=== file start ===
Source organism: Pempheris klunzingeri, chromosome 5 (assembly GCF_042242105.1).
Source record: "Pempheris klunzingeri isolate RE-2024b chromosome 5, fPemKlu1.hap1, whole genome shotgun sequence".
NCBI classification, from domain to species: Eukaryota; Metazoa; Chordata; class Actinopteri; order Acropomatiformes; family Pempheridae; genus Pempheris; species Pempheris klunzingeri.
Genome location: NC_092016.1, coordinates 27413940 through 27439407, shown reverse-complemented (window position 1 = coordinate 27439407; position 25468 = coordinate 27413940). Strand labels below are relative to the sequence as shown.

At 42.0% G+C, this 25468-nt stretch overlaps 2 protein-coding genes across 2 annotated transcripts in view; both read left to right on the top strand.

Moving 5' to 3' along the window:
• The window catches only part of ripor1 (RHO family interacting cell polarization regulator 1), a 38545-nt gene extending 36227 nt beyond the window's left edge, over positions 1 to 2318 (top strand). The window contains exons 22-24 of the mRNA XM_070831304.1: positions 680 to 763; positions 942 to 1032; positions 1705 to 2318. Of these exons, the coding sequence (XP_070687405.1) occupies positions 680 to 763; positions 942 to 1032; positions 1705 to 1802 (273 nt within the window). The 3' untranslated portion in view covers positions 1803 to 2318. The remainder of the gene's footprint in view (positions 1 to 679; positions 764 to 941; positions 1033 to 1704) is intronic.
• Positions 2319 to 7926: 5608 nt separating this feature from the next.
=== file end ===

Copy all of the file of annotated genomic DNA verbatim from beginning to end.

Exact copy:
Source organism: Pempheris klunzingeri, chromosome 5 (assembly GCF_042242105.1).
Source record: "Pempheris klunzingeri isolate RE-2024b chromosome 5, fPemKlu1.hap1, whole genome shotgun sequence".
NCBI classification, from domain to species: Eukaryota; Metazoa; Chordata; class Actinopteri; order Acropomatiformes; family Pempheridae; genus Pempheris; species Pempheris klunzingeri.
Genome location: NC_092016.1, coordinates 27413940 through 27439407, shown reverse-complemented (window position 1 = coordinate 27439407; position 25468 = coordinate 27413940). Strand labels below are relative to the sequence as shown.

At 42.0% G+C, this 25468-nt stretch overlaps 2 protein-coding genes across 2 annotated transcripts in view; both read left to right on the top strand.

Moving 5' to 3' along the window:
• The window catches only part of ripor1 (RHO family interacting cell polarization regulator 1), a 38545-nt gene extending 36227 nt beyond the window's left edge, over positions 1 to 2318 (top strand). The window contains exons 22-24 of the mRNA XM_070831304.1: positions 680 to 763; positions 942 to 1032; positions 1705 to 2318. Of these exons, the coding sequence (XP_070687405.1) occupies positions 680 to 763; positions 942 to 1032; positions 1705 to 1802 (273 nt within the window). The 3' untranslated portion in view covers positions 1803 to 2318. The remainder of the gene's footprint in view (positions 1 to 679; positions 764 to 941; positions 1033 to 1704) is intronic.
• Positions 2319 to 7926: 5608 nt separating this feature from the next.